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Interpretation Response #07-0006 ([Sasol North America, Inc.] [Ms. Sheryl Small])

Below is the interpretation response detail and a list of regulations sections applicable to this response.

Interpretation Response Details

Response Publish Date:

Company Name: Sasol North America, Inc.

Individual Name: Ms. Sheryl Small

Location State: DC Country: US

View the Interpretation Document

Response text:

Feb 6, 2007

Ms. Sheryl Small                                           Reference No. 07-0006

Sasol North America, Inc.

900 Threadneedle, Suite 100

Houston, TX 77079

Dear Ms. Small:

This is in response to your January 3, 2007 letter requesting clarification under the Hazardous Materials Regulations (HMR; 49 CFR Parts 171-180) regarding domestic shipment of Ethyl Acrylate in bulk (by truck or rail). Specifically you ask for guidance on determining whether "Ethyl acrylate, stabilized" is regulated as a marine pollutant under the HMR.

You note in your letter that the proper shipping name "Ethyl acrylate, stabilized" is listed in the § 172.101 Hazardous Materials Table (HMT) but not listed in Appendix B to § 172.101 (List of Marine Pollutants). However, you note that "Ethyl propenoate, inhibited" is in the List of Marine Pollutants and that Ethyl Acrylate and Ethyl Propenoate are chemical synonyms. The difference between the chemical names is the terms "stabilized" and "inhibited."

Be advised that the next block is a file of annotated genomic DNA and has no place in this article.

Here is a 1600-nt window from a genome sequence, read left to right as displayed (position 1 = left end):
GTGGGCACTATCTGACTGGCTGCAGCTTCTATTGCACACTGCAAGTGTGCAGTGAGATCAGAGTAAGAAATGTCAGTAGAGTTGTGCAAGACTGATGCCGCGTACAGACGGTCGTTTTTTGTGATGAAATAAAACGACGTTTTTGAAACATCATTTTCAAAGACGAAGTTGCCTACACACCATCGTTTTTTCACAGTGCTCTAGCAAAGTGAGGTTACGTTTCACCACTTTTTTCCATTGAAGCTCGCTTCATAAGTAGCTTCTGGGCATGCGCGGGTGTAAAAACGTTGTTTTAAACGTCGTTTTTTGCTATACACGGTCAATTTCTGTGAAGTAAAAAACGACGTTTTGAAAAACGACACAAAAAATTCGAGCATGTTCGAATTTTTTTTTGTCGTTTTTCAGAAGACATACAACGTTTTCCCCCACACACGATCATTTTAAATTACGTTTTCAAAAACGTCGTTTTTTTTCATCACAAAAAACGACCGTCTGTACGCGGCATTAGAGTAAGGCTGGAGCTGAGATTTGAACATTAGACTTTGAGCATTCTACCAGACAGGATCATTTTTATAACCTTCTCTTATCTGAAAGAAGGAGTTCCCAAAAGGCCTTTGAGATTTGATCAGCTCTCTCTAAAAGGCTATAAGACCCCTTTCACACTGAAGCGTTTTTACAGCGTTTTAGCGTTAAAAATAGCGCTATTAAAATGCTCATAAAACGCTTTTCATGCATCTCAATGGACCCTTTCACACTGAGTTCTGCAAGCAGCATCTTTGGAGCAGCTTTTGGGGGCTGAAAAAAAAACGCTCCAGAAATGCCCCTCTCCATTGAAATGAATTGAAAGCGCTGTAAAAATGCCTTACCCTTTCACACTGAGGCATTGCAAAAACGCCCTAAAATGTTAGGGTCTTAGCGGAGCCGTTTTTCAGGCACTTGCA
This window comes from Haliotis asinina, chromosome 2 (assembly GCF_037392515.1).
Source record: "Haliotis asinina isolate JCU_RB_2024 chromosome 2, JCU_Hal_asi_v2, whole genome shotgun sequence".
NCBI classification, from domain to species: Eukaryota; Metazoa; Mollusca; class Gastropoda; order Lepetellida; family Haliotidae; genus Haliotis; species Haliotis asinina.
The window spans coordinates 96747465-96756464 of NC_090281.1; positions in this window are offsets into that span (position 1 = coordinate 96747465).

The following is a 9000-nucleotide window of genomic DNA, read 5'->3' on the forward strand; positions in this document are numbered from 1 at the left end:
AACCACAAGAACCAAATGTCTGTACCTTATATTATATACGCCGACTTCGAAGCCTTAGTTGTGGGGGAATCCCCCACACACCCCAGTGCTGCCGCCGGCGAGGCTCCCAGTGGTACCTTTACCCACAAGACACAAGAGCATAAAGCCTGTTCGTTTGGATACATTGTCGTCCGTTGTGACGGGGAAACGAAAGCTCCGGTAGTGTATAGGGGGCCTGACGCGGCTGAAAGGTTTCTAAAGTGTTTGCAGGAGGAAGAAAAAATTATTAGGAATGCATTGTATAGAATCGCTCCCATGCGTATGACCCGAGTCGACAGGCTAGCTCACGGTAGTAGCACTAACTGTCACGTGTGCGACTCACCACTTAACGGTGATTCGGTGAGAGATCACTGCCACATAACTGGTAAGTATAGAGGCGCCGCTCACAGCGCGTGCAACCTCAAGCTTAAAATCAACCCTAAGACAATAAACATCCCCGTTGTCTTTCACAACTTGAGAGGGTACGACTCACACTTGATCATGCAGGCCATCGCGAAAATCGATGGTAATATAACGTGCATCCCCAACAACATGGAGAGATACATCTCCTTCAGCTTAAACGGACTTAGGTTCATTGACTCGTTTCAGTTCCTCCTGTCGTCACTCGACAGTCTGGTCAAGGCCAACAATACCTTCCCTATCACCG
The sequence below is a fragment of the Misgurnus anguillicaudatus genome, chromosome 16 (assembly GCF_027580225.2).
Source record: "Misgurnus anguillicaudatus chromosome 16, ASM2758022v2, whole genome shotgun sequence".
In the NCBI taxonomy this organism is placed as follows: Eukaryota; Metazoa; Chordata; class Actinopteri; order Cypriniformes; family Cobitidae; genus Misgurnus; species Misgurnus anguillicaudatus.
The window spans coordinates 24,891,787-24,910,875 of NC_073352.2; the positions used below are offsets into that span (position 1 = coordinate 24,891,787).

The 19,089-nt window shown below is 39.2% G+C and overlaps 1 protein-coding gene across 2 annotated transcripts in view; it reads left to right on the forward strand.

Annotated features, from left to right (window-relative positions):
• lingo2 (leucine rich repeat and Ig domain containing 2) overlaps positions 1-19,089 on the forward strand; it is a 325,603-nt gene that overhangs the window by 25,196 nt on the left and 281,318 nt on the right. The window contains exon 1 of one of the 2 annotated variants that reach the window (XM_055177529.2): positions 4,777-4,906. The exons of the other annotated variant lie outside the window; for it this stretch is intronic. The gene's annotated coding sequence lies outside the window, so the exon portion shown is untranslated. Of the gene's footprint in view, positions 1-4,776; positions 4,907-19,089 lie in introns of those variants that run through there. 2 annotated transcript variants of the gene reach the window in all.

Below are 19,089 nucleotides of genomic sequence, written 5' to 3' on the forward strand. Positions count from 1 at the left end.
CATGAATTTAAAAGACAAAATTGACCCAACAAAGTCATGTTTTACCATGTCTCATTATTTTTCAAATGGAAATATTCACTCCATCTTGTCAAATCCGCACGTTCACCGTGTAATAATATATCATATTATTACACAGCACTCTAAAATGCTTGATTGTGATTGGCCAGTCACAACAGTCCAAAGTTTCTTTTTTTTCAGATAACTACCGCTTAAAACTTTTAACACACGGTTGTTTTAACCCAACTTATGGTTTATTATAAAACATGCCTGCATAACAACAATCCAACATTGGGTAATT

According to the various chemical indexes, Ethyl Acrylate and Ethyl Propenoate are indeed chemical synonyms. Further, the terms "stabilized" and "inhibited" have the same meaning, that is, both terms are used to describe a material that is in a condition that precludes an uncontrolled reaction (see § 171.8). Under Docket HM-215D (66 FR 33316; June 21, 2001), PHMSA amended all entries in the HMT to replace the term "inhibited" with "stabilized." The use of the term "stabilized" introduced internationally accepted and standardized hazard communication wording and conveys that the addition of a stabilizing compound or other means of stabilization such as temperature control measures have been implemented o prevent an unwanted reaction of a hazardous material.

Therefore, based on the above information, "Ethyl acrylate, stabilized" is regulated as a marine pollutant under the HMR (see § 171.4 and 171.8). Specific to your scenario, bulk transport of "Ethyl acrylate, stabilized" by truck or rail is subject to the requirements for transport of marine pollutants under the HMR.


John A. Gale

Chief, Standards Development

Office of Hazardous Materials Standards


Regulation Sections

Section Subject
172.101 Purpose and use of hazardous materials table